I like to tell people that I’ve been a feminist for 30 years, it is more or less that amount of time but it also serves to remind that feminism is an active engagement over time rather than just a handy label.
My introduction to feminism came via my friend Emily when I was about eight or nine, she lived round the corner from me and her parents were academics and her mum a member of the Greenham Common Peace movement (at least that’s how I remember it), this was my first exposure to politics beyond my parents weekly delivery of The Observer, though with teachers as parents my first plolitical slogal was “Maggy Thatcher Milk Snatcher“.
There I was in the early 1980s, dashing about town on my bike with my friends, wearing our “Piglets for peace” badges and generally demanding that anything the boys could do we could do as well. I suppose my early feminist years could be described as “bolshy” and I wanted to be an accountant, an engineer or a physicist - professions that I would be a female pioneer in.
When I was a teenage my family moved down to Devon and I had to make new friends, friends who at the time were less aware or less vocal about politics and feminism, politics took something of a back seat until I did my ‘A’ levels at a local college and I marched against the dropping of student grants and against the poll tax.
We still had Thatcher and the Tory party in power and they were ready made caricatures for the left to rail against, all we really wanted was “Maggy Maggy Maggy, Out Out Out”
Eventually I went off to university to study dance and politics took a back seat again, I was still a feminist, but it is pretty easy to be a feminist when you are white, middle class with an expectation of going to University and then you study an arts course with a 1 in 10 male to female ratio. Which isn’t to say that sexism didn’t exist or that I didn’t experience it, its just that I was insulated from it.
Even when I had waitressing jobs with clients or bosses that would try to grope me I always felt able to stand up for myself – and that was enough. Was it okay – not at all, but brandishing a bread knife and say “do that again and I’ll call the police” felt like I’d made my limits clear.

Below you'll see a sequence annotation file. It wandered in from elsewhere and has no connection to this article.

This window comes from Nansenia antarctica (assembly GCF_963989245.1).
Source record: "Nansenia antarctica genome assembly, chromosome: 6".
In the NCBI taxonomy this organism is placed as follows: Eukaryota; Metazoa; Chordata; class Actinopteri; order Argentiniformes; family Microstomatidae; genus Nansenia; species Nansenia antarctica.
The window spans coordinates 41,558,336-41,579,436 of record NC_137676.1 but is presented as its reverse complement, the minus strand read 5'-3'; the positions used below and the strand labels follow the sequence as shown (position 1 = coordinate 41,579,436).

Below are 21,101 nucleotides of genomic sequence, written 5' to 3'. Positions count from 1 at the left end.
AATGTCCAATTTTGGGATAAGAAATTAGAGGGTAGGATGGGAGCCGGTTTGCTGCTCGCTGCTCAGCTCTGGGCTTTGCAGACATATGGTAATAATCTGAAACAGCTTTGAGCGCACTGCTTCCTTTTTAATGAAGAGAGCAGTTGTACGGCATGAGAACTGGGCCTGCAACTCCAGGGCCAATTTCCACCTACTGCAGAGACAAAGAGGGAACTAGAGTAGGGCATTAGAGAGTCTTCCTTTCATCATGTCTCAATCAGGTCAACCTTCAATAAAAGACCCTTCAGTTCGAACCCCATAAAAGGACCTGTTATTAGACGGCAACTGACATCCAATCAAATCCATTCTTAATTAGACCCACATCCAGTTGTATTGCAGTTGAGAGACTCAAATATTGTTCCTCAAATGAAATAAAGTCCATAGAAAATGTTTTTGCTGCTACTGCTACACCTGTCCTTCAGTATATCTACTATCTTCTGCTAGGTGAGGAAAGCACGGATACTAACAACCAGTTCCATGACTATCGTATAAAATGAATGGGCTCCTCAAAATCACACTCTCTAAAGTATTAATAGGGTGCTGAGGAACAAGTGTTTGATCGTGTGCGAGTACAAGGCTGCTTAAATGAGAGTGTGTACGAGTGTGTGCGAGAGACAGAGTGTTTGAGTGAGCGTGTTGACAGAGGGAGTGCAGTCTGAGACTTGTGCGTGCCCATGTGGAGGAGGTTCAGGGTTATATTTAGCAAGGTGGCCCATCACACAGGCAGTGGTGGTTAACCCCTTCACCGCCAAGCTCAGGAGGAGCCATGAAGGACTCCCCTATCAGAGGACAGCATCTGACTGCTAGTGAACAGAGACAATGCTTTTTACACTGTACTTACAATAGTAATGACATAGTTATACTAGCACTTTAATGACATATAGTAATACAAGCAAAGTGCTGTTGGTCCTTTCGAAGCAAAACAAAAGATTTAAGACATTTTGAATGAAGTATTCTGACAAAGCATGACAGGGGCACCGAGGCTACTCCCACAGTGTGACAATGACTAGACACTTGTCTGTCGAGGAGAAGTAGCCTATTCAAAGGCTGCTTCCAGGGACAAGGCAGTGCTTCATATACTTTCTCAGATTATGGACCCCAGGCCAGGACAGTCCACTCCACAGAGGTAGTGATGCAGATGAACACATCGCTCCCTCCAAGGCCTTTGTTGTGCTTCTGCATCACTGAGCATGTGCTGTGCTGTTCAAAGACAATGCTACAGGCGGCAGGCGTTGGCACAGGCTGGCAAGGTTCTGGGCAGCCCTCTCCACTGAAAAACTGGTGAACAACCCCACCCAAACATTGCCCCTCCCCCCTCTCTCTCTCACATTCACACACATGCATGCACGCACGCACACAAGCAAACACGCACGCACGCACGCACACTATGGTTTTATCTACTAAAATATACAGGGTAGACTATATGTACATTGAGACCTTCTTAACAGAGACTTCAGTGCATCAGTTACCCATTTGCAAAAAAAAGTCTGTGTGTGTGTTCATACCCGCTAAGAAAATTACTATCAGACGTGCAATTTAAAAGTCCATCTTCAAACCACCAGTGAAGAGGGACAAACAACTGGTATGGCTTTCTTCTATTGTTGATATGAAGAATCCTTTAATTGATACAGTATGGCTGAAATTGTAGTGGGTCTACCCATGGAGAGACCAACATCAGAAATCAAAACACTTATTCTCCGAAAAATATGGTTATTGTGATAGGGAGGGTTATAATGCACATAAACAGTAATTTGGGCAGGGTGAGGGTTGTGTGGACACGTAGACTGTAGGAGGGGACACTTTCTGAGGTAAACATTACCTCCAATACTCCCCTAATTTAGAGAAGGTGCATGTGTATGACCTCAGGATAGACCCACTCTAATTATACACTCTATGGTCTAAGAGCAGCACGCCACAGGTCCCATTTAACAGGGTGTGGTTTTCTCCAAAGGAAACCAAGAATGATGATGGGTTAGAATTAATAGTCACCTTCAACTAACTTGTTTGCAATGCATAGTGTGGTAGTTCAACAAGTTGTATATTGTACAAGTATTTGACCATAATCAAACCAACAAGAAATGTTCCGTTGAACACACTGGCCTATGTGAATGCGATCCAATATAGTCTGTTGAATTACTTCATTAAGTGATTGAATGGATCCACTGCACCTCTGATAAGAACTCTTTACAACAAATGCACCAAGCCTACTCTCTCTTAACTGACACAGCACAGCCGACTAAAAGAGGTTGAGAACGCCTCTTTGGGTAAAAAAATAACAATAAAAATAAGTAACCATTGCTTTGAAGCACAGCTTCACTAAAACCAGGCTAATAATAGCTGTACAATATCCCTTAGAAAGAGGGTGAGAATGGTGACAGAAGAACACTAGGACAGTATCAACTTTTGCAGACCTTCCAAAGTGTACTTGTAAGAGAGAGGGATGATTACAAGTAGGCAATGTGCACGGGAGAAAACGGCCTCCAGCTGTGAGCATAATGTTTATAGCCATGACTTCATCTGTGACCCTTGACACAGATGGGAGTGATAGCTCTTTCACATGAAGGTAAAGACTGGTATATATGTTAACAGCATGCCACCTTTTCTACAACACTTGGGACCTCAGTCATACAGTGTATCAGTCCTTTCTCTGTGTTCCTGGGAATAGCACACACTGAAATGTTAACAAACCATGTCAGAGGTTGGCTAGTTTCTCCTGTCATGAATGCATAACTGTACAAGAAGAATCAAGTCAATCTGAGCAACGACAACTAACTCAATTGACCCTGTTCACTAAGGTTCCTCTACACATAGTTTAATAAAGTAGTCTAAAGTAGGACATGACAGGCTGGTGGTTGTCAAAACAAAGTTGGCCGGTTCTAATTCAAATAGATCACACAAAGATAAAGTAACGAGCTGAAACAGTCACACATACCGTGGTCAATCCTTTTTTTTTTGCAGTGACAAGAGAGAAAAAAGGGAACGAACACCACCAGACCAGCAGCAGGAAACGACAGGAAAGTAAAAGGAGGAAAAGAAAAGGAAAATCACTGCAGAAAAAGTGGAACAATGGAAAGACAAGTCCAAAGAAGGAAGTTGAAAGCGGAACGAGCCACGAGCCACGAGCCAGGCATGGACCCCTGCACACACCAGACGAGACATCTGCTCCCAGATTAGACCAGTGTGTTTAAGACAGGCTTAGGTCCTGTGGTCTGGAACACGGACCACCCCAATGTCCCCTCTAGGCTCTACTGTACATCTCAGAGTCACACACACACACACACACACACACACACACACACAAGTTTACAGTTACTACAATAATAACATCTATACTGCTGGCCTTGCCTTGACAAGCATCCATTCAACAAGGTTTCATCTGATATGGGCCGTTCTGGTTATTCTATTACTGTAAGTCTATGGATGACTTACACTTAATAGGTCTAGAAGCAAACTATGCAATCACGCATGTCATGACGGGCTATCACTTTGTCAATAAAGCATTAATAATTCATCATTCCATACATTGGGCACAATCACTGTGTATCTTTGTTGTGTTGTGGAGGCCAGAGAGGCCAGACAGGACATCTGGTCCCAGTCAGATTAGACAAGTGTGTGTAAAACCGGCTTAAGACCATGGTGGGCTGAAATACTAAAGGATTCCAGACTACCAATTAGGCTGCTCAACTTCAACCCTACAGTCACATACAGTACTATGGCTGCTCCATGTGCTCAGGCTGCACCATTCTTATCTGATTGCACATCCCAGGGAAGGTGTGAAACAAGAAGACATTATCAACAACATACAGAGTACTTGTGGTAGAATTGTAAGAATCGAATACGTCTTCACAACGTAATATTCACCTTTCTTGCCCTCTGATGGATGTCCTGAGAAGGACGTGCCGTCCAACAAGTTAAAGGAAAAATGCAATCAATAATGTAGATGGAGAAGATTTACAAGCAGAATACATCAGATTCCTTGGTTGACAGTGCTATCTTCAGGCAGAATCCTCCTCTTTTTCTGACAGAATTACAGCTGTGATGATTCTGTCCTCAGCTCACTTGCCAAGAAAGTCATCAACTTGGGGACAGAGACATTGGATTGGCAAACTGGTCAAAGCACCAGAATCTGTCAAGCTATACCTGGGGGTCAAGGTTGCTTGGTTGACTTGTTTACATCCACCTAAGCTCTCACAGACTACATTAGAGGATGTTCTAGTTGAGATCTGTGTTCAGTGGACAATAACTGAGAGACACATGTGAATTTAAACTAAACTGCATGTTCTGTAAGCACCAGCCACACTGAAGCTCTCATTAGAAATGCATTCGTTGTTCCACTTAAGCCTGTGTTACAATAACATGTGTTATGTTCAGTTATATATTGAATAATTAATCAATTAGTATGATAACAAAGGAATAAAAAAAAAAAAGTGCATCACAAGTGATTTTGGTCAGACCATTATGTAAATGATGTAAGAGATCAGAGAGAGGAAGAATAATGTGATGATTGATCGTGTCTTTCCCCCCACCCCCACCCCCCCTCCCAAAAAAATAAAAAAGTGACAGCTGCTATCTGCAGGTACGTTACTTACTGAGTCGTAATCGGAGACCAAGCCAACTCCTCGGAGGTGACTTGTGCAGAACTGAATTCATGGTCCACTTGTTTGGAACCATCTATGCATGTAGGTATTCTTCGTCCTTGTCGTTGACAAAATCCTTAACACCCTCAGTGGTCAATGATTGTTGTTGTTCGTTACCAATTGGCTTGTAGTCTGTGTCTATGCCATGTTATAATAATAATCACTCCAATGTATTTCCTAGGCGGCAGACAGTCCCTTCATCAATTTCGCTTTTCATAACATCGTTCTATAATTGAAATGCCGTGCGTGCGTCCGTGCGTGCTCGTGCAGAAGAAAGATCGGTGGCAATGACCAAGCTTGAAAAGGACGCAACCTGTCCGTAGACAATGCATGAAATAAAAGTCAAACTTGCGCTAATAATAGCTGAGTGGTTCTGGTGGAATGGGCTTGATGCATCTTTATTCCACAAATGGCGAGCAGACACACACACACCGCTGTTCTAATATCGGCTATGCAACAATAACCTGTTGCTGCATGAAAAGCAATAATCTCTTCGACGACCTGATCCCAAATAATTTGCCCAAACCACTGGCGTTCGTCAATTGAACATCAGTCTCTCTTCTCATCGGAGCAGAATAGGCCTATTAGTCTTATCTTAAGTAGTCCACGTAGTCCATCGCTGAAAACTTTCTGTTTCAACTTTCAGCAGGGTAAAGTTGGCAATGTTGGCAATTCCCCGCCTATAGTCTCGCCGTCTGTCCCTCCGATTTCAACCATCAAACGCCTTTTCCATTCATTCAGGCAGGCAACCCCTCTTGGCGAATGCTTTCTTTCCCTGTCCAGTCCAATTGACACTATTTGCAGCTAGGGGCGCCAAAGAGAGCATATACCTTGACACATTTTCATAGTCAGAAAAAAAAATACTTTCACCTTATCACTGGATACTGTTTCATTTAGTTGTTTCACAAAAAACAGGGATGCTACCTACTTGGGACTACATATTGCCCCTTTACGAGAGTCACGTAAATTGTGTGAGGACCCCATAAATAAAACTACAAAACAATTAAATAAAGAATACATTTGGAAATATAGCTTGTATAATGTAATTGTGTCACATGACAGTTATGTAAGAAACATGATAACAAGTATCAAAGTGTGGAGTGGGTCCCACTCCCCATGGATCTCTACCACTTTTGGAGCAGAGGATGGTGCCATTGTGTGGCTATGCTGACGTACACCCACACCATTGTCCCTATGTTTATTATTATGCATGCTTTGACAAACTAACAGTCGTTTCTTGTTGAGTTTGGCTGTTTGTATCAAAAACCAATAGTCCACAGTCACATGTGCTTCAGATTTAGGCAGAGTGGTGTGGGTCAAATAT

In my mid twenties when I was working in the not for profit sector I rarely felt what might be described as one to one sexism and when I did I was supported in by managers to deal with it. Overall I didn’t feel that my gender held me back in my career, though that didn’t blind me to the gender bias in senior management. In all of my career I chose to believe in a meritocracy, that the best person for the job got the job, but again this is easy when you have been successful in being appointed to the jobs you wanted and interviewed for. I thought the glass ceiling only really occurred in the bastions of testosterone of banking, engineering, law and so on. Not in the contemporary world of marketing, advertising and charities and it wasn’t until returning to the UK as a parent that I saw just how low the glass ceiling forms and that it is supported by the gender bias in the workplace treatment of parents.
To my mind, until there is parity in parental leave for parents which allows men to take paternity leave the glass ceiling and the pay gap will persist. Until there are family friendly working measures including affordable childcare women will be priced out of the workplace and we will bring up generations of children who will never have the role model of women in the workplace.
When there is parity on these fronts employers and employees will be forced to concede that parenting isn’t just something that women do and so, gradually, the treatment and pay of women in the workplace will improve. The will of employers isnt enough, equality should be enshrined in law.
For me, feminsim isn’t making women equal to men, we are equal to men, it is about equality of opportunity and parity of treatment.
And then there’s sex, but lets talk about that another day.